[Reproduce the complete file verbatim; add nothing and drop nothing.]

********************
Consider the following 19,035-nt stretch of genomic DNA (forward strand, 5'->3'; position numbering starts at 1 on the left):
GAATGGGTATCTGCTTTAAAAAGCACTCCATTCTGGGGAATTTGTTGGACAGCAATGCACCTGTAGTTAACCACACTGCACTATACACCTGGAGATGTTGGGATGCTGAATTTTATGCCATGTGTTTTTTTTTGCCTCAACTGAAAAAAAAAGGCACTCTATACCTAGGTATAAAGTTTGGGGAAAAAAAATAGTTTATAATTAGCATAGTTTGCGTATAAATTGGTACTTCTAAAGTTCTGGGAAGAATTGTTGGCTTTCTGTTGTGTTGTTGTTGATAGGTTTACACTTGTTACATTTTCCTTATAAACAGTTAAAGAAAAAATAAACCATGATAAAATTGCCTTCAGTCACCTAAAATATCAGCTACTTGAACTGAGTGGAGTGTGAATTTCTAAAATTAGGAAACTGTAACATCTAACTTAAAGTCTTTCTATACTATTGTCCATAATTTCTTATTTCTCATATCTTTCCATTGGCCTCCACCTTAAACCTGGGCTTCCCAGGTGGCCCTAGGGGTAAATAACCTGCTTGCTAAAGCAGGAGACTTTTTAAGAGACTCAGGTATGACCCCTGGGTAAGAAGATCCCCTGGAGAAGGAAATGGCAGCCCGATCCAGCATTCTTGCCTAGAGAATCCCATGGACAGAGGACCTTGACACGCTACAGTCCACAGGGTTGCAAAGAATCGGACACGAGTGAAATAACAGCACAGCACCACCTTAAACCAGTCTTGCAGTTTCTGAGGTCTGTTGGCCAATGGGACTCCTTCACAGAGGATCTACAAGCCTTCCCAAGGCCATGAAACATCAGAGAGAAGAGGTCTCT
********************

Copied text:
Consider the following 19,035-nt stretch of genomic DNA (forward strand, 5'->3'; position numbering starts at 1 on the left):
GAATGGGTATCTGCTTTAAAAAGCACTCCATTCTGGGGAATTTGTTGGACAGCAATGCACCTGTAGTTAACCACACTGCACTATACACCTGGAGATGTTGGGATGCTGAATTTTATGCCATGTGTTTTTTTTTGCCTCAACTGAAAAAAAAAGGCACTCTATACCTAGGTATAAAGTTTGGGGAAAAAAAATAGTTTATAATTAGCATAGTTTGCGTATAAATTGGTACTTCTAAAGTTCTGGGAAGAATTGTTGGCTTTCTGTTGTGTTGTTGTTGATAGGTTTACACTTGTTACATTTTCCTTATAAACAGTTAAAGAAAAAATAAACCATGATAAAATTGCCTTCAGTCACCTAAAATATCAGCTACTTGAACTGAGTGGAGTGTGAATTTCTAAAATTAGGAAACTGTAACATCTAACTTAAAGTCTTTCTATACTATTGTCCATAATTTCTTATTTCTCATATCTTTCCATTGGCCTCCACCTTAAACCTGGGCTTCCCAGGTGGCCCTAGGGGTAAATAACCTGCTTGCTAAAGCAGGAGACTTTTTAAGAGACTCAGGTATGACCCCTGGGTAAGAAGATCCCCTGGAGAAGGAAATGGCAGCCCGATCCAGCATTCTTGCCTAGAGAATCCCATGGACAGAGGACCTTGACACGCTACAGTCCACAGGGTTGCAAAGAATCGGACACGAGTGAAATAACAGCACAGCACCACCTTAAACCAGTCTTGCAGTTTCTGAGGTCTGTTGGCCAATGGGACTCCTTCACAGAGGATCTACAAGCCTTCCCAAGGCCATGAAACATCAGAGAGAAGAGGTCTCT